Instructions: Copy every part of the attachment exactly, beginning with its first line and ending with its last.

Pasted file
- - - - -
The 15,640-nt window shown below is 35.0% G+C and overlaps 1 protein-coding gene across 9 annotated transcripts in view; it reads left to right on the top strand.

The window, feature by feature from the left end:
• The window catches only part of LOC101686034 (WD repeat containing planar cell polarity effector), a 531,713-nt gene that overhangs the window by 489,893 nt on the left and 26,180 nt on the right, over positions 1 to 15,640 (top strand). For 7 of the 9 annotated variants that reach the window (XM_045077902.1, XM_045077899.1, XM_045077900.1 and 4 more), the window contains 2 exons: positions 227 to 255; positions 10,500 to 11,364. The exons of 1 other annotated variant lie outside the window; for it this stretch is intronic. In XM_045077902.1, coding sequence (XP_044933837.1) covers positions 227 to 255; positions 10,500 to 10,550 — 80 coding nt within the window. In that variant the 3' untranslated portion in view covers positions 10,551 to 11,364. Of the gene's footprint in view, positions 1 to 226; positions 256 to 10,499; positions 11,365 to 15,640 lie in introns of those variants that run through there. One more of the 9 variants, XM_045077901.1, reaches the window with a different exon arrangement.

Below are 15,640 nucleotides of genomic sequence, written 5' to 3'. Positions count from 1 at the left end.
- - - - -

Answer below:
The 15,640-nt window shown below is 35.0% G+C and overlaps 1 protein-coding gene across 9 annotated transcripts in view; it reads left to right on the top strand.

The window, feature by feature from the left end:
• The window catches only part of LOC101686034 (WD repeat containing planar cell polarity effector), a 531,713-nt gene that overhangs the window by 489,893 nt on the left and 26,180 nt on the right, over positions 1 to 15,640 (top strand). For 7 of the 9 annotated variants that reach the window (XM_045077902.1, XM_045077899.1, XM_045077900.1 and 4 more), the window contains 2 exons: positions 227 to 255; positions 10,500 to 11,364. The exons of 1 other annotated variant lie outside the window; for it this stretch is intronic. In XM_045077902.1, coding sequence (XP_044933837.1) covers positions 227 to 255; positions 10,500 to 10,550 — 80 coding nt within the window. In that variant the 3' untranslated portion in view covers positions 10,551 to 11,364. Of the gene's footprint in view, positions 1 to 226; positions 256 to 10,499; positions 11,365 to 15,640 lie in introns of those variants that run through there. One more of the 9 variants, XM_045077901.1, reaches the window with a different exon arrangement.

Below are 15,640 nucleotides of genomic sequence, written 5' to 3'. Positions count from 1 at the left end.